The Good Christian Dad ought to, like Rayford, pray for his daughter while distrusting her, belittling her opinions and conspiring with the man who appears to be two-timing her. The Good Christian Young Man ought to be, like Buck, stern and parental in his conquest of his intended. And the Good Christian Young Woman ought to be, like Chloe, submissive, distraught and humiliated.

You can, and should, read the entire post. Clark is reliably intelligent, caring, and thoughtful. In an earlier post on the late Evangelist Francis Schafer in which Clark traces the roots of current extreme Evangelists, Clark notes that

. . . by the 1980s, Graham had been eclipsed by new faces and very different voices with a very different agenda — men like Jerry Falwell and Pat Robertson. Evangelicalism had become fiercely partisan, polarized and polarizing. It had become more a political movement than a religious one and the dominant issue—the only shibboleth or litmus test that seemed to matter—was opposition to legal abortion.

The founding myth of this new, stridently political faith says that this politicizing arose in reaction to the Roe v. Wade decision acknowledging the legal right to abortion.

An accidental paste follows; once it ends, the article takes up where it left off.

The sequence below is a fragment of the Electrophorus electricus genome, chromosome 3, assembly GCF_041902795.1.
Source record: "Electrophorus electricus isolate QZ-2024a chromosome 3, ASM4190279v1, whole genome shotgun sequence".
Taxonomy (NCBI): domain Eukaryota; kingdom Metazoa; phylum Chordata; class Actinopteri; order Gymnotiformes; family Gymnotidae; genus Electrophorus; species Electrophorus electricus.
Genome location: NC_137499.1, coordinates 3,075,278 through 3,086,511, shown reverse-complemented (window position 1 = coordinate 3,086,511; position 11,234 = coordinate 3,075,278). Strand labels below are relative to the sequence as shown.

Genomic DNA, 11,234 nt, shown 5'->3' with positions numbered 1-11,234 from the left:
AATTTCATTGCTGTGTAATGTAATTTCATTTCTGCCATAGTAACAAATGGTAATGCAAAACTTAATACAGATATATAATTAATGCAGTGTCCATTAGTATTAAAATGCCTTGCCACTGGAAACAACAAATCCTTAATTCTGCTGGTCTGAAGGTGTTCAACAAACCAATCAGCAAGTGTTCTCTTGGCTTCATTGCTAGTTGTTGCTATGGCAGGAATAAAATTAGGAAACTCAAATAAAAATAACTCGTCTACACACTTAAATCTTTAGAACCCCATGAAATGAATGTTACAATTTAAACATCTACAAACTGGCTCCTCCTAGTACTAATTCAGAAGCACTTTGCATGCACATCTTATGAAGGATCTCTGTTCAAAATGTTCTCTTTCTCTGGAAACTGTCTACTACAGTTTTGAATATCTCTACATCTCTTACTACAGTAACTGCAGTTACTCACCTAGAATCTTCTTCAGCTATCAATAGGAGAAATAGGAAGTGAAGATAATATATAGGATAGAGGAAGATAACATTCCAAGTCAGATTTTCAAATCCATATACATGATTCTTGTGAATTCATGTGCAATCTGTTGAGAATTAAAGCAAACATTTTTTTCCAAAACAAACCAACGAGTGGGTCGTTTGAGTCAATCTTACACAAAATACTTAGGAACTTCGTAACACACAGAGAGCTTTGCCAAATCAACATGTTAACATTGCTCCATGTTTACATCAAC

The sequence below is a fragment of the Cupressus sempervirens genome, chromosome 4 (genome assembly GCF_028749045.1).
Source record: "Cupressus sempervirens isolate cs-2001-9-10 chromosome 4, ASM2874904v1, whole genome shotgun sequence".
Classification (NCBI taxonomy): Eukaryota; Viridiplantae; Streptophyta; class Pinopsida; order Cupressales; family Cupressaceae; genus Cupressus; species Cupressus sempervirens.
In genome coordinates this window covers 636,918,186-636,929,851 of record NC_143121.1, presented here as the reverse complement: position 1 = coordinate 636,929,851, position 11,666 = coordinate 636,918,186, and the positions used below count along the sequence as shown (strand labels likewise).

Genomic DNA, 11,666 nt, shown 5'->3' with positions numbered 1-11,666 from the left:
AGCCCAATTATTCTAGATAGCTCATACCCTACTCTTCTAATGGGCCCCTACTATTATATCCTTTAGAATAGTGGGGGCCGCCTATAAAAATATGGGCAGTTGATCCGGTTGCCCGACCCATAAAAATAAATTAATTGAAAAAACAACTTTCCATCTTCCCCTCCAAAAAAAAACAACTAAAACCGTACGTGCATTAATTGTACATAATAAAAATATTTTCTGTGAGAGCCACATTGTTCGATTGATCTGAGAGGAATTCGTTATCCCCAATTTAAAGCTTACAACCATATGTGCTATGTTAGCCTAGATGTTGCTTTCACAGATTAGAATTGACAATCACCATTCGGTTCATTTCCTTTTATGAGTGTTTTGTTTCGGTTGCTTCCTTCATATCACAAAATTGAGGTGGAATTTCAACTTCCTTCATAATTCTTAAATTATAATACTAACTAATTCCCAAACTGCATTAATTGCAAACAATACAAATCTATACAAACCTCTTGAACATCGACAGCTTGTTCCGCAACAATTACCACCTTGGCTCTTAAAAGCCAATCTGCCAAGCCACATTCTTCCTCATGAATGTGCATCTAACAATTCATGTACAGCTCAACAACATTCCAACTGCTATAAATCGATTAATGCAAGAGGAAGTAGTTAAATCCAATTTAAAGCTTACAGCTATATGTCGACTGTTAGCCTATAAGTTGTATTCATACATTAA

Clark demonstrates that this politicizing of the new Evangelism was in fact not inspired by Roe v. Wade. He links to a piece in Huffington Post by Francis Schaffer’s son, Frank Schaffer, author of several books on evangelism in America. Frank Wade, writing about current American extreme Evangelicism in the context of the Hutaree militia obsessive [alleged] conspiracy madness notes that “The rhetoric we in the early pro-life movement unleashed combined, with the apocalyptic fantasies of the fundamentalist evangelicals, is a deadly brew.” He sees the Left Behind books as a distinct ingredient in that “deadly brew,” and notes that the new evangelicals “have cultivated a following among the terminally aggrieved based on ceaselessly warning them about ‘the world.'” Schaffer points out that merchandising is the least of the effects of the Left Behind books, and the aggressive evangelicism they espouse as the religious Right:

Such products as Left Behind wall paper, screen savers, children’s books, and video games have become part of the ubiquitous American background noise. Less innocuous symptoms include people stocking up on assault rifles and ammunition, adopting “Christ-centered” home school curricula, fearing higher education, embracing rumor as fact, and learning to love hatred for the “other,” as exemplified by a revived anti-immigrant racism, the murder of doctors who do abortions, and even a killing in the Holocaust Museum. And now we have a cult/militia dedicated to the same idea.